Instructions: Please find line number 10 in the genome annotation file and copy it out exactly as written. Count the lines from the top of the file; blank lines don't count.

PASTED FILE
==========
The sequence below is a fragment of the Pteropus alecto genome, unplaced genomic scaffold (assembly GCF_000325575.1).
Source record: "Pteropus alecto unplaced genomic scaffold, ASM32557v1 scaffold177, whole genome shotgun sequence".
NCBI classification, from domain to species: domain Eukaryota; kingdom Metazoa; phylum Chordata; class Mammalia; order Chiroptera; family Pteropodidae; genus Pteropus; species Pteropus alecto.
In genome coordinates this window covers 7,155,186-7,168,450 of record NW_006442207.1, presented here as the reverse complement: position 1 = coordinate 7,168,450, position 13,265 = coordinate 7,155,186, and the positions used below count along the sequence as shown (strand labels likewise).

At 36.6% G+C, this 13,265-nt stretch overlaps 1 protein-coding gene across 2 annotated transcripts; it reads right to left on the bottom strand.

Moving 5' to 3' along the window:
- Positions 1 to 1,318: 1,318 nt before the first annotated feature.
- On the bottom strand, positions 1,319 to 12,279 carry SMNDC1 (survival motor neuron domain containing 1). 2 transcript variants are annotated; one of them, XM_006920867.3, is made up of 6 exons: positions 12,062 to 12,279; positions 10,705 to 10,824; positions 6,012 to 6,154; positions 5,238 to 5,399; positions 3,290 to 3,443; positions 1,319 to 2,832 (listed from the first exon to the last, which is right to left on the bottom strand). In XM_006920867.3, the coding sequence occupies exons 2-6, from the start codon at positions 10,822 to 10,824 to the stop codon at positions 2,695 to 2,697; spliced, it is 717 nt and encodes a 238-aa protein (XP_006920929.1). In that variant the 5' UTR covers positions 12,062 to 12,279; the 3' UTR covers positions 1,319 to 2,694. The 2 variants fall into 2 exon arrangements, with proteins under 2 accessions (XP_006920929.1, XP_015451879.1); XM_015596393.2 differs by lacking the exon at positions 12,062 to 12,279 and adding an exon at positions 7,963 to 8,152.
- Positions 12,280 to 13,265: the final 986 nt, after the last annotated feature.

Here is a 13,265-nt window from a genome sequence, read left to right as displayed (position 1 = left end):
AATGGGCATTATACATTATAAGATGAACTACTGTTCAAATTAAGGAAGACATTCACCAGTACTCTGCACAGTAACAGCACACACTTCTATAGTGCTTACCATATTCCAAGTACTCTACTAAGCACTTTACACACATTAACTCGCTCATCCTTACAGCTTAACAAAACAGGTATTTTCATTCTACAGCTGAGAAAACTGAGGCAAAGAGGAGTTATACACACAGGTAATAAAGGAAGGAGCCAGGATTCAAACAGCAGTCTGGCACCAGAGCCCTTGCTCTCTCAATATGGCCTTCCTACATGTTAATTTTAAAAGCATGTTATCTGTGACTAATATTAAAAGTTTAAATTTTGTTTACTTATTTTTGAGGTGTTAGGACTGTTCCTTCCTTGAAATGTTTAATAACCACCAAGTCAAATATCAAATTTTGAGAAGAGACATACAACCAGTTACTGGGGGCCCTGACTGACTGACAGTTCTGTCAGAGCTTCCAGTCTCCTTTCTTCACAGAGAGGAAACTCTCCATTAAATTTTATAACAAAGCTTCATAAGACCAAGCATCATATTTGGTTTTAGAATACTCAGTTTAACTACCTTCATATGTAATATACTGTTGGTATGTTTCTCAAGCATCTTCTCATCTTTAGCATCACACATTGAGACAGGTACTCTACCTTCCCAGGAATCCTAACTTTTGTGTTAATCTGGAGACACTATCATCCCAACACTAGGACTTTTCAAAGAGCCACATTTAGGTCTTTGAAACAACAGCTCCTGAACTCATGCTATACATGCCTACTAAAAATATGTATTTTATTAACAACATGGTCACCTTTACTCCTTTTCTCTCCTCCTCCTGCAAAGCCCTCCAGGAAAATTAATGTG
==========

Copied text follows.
Here is a 13,265-nt window from a genome sequence, read left to right as displayed (position 1 = left end):